History Week Activities ~ 5-13 September 2009
History Week is a State-wide initiative by the History Council of NSW to showcase the rich, diverse history being produced by organisations and individuals across the state. With over 200 events across NSW, History Week is about celebrating the best in community and professional history, highlighting its role in our cultural life and inviting people to get involved.
Maitland Gaol, in collaboration with the History Council of NSW and Maitland City Library is presenting a number of activities as its first involvement in History Week. These activities will take the theme of History Week 2009, "Scandals, Crime and Corruption", and add a Maitland/Hunter Valley flavour to it.
A new exhibition is being mounted in the Maitland Gaol Auditorium.
George Savvas was a convicted drug trafficker and notorious criminal of the 1990s who was serving 25 years for his crimes. Evidence presented indicated that an escape plot was being hatched between Savvas and backpacker murderer Ivan Milat. This was thwarted by prison authorities with Milat being removed from Maitland Gaol and Savvas being relocated into the Maximum Security wing. The next day, Sunday 18 May, 1997, George Savvas was found hanging in his cell, having committed suicide overnight. On display, for the first time, will be the collection of evidence presented at the coronial inquest into this, the last death in custody at Maitland Gaol.
Also, following the recent public call for items of interest associated with Maitland Gaol, the first exhibition of some of these donations will be on display, exhibiting items which fit to the Scandals, Crime and Corruption theme.
DATE: From 5 September 2009
In collaboration with Maitland City Library, an inaugural Look Who’s Talking History panel discussion will be hosted by Maitland Gaol.
The panel, Sandra Lee, Duncan McNab and Tony Tamplin, together with facilitator Dr Ian Gollan, will be invited to take the audience on a journey to discover the scandals, crime and corruption that have shocked us over time. Topics for discussion are likely to include:
DATE: 10 September 2009
Download the 'Exposed: Our criminal past' brochure here.
Sandra is a former Assistant Editor, Opinion page editor, foreign correspondent and columnist for The Daily Telegraph, and more recently was the back-page columnist of The Sunday Telegraph and special features writer for Sunday magazine. Before that, she spent three years as editor-at-large at Australia’s biggest selling and best read fashion monthly, marie claire.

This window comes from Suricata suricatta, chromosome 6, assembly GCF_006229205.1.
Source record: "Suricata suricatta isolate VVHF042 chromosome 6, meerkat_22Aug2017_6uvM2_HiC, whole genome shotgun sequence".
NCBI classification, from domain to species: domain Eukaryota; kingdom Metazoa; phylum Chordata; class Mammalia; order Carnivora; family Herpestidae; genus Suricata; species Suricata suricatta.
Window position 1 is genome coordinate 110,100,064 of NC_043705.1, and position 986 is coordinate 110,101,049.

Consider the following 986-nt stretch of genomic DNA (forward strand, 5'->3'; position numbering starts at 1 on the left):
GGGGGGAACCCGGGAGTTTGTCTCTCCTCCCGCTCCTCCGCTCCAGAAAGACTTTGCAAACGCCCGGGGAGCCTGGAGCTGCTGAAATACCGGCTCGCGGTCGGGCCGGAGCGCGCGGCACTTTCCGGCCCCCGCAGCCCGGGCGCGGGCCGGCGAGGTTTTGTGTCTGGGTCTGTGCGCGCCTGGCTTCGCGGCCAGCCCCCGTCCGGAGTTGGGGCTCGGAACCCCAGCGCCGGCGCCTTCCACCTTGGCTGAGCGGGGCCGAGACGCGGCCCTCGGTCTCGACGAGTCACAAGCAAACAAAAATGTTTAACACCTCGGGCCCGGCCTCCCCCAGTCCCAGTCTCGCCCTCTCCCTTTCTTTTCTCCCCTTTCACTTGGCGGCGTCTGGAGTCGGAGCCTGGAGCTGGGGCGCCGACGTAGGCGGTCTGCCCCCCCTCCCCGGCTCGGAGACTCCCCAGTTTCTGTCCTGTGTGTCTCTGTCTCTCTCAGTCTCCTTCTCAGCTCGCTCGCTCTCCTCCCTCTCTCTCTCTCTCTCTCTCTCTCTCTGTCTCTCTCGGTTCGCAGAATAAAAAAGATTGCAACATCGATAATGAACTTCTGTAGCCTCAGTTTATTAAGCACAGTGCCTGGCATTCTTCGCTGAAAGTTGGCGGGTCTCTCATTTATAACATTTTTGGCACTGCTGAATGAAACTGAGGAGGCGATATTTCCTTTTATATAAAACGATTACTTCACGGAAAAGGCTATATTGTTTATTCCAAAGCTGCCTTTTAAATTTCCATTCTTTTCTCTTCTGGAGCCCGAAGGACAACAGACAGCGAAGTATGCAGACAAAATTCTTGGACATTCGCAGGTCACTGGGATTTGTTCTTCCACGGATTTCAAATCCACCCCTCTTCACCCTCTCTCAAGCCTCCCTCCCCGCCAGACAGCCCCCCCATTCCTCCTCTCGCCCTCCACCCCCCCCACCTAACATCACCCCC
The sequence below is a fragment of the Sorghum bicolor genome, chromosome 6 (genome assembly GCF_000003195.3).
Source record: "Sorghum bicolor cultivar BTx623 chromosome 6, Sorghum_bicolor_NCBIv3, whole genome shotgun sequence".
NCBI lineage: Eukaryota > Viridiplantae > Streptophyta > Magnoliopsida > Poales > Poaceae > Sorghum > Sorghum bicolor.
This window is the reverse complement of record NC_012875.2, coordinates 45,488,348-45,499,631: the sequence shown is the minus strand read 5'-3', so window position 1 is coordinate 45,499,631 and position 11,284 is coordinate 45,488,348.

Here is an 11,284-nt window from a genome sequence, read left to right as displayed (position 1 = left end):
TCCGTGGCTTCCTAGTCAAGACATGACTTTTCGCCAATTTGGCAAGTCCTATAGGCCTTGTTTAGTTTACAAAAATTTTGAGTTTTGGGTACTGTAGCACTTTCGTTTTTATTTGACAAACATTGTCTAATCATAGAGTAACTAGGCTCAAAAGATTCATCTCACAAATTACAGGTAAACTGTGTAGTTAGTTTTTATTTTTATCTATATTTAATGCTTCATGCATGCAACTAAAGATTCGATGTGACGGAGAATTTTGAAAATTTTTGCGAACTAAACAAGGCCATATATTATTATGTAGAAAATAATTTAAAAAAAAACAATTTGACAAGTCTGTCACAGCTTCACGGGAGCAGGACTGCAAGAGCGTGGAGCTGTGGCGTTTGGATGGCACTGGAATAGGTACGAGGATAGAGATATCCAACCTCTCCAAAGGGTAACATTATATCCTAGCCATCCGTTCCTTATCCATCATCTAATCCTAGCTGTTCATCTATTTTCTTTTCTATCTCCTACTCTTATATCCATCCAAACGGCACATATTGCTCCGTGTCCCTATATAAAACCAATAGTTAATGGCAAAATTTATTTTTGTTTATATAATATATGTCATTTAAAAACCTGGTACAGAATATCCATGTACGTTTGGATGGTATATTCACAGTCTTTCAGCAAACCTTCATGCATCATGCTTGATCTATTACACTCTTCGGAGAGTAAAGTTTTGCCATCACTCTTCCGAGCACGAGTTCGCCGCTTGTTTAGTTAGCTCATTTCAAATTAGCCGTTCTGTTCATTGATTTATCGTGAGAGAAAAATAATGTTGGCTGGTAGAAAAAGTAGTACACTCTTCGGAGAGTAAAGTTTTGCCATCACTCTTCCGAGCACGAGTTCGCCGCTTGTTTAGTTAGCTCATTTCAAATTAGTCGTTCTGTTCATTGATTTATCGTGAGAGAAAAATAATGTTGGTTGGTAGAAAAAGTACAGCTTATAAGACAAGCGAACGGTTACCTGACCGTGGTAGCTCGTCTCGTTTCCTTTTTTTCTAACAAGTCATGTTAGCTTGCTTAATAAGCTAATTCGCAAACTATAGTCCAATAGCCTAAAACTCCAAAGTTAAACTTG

In the United States, Sandra’s work has appeared in the New York Post and USA Today Weekend, TV Guide and People magazines.
Sandra is the author of three non-fiction books: the best-selling 18 Hours, The True Story of an SAS War Hero, (2006), Beyond Bad; The Life And Crimes Of Katherine Knight, Australia’s Hannibal (2002) and The Promise, An Iraqi Mother’s Desperate Flight to Freedom (2003).
Sandra is a regular guest on radio and television programs discussing current events and pop culture issues. She is now freelancing while working a new book project, and her work appears in various magazines and newspapers including marie claire and Vogue among others.
Duncan McNab: A former detective in the NSW police force, Duncan moved into sleuthing for criminal defence cases and the corporate world in 1986, then worked as a producer/journalist for programs such as 4 Corners and Sunday and in the print media as well. The Usual Suspect, a biography of notorious crime figure Abe Saffron, was published by Pan Macmillan in 2005. His book The Dodger, based on the life of ex-policeman Roger Rogerson, was released by Pan Macmillan in late 2006.
In 2008 Duncan joined forces with investigative journalist Ross Coulthart to write Dead Man Running, an exposé of the world's most feared motorcycle gang: The Bandidos. Dead Man Running was published by Allen and Unwin in 2008 and became an instant best-seller.
A Newcastle boy, born and bred, Tony is known for his wit and has been in the Police Force for 31 years, almost all of it in Newcastle, having held the position of Media Liaison Officer for the past 25 years. He is still deciding whether or not to make the Police Force his career!
Dr Ian Gollan: Born and bred in Maitland, Dr Ian Gollan is a prominent local identity and veterinarian. He is an ex-footballer, ex-stunt rider, ex-farmer, ex-social commentator and current bush lawyer.
Ian brings a wealth of experience to facilitating the discussion. He is in demand in master of ceremonies, auctioneering and judging roles, as well as being a sought-after participant in celebrity debating.
"Off the Beaten Track" is the History Council's travelling lecture series which in 2009 is entitled "Solitude of Sighs" and is to be given by Laila Ellmoos. Maitland Gaol is proud to have been asked to host this important feature of History Week 2009.
'We were a miscellaneous lot: murderesses and pickpockets, abortionists and shop-lifters, thieves and robbers, drunks and vags'. So wrote Rebecca Ross in 1908, two years after her release from Sydney's notorious Darlinghurst Gaol. Ross was one of a handful of prisoners and ex-prisoners who sought to describe their experiences of life inside the NSW prison system in the ninteenth and twentieth centuries, using the written word.
This lecture expands on scholarly and popular understandings of the NSW prison system from the perspective of those who spent time 'doing time'.
Laila Ellmoos is a professional historian with a passion for researching and writing about Australian social history. She is currently the historian at the NSW Government Architect's Office and this lecture expands on research carried out when she was the National and State Libraries Australasia Honarary Fellow at State Library of NSW in 2007.
DATE: 13 September 2009
Download the 'Off the Beaten Track' brochure here.